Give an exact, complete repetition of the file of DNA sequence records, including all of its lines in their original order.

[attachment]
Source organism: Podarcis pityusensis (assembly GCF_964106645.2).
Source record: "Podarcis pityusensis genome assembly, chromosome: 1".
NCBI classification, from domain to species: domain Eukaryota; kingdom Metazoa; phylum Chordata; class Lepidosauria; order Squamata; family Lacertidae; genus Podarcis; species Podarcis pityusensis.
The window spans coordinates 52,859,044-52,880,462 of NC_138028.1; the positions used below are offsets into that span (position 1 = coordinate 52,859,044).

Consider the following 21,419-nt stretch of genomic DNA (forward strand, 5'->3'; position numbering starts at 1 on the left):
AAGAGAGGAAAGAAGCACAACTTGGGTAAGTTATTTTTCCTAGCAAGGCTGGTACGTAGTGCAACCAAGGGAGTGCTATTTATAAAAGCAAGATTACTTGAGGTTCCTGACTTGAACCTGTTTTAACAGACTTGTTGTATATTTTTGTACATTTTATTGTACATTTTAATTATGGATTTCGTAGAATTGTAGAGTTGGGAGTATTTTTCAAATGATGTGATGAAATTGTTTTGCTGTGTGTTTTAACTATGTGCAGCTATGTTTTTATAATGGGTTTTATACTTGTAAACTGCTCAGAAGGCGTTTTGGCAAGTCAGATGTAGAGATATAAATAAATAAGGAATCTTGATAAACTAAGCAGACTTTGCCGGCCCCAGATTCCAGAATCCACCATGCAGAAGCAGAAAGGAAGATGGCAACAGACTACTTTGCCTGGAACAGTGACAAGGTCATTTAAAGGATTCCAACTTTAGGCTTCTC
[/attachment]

Source organism: Podarcis pityusensis (assembly GCF_964106645.2).
Source record: "Podarcis pityusensis genome assembly, chromosome: 1".
NCBI classification, from domain to species: domain Eukaryota; kingdom Metazoa; phylum Chordata; class Lepidosauria; order Squamata; family Lacertidae; genus Podarcis; species Podarcis pityusensis.
The window spans coordinates 52,859,044-52,880,462 of NC_138028.1; the positions used below are offsets into that span (position 1 = coordinate 52,859,044).

Consider the following 21,419-nt stretch of genomic DNA (forward strand, 5'->3'; position numbering starts at 1 on the left):
AAGAGAGGAAAGAAGCACAACTTGGGTAAGTTATTTTTCCTAGCAAGGCTGGTACGTAGTGCAACCAAGGGAGTGCTATTTATAAAAGCAAGATTACTTGAGGTTCCTGACTTGAACCTGTTTTAACAGACTTGTTGTATATTTTTGTACATTTTATTGTACATTTTAATTATGGATTTCGTAGAATTGTAGAGTTGGGAGTATTTTTCAAATGATGTGATGAAATTGTTTTGCTGTGTGTTTTAACTATGTGCAGCTATGTTTTTATAATGGGTTTTATACTTGTAAACTGCTCAGAAGGCGTTTTGGCAAGTCAGATGTAGAGATATAAATAAATAAGGAATCTTGATAAACTAAGCAGACTTTGCCGGCCCCAGATTCCAGAATCCACCATGCAGAAGCAGAAAGGAAGATGGCAACAGACTACTTTGCCTGGAACAGTGACAAGGTCATTTAAAGGATTCCAACTTTAGGCTTCTC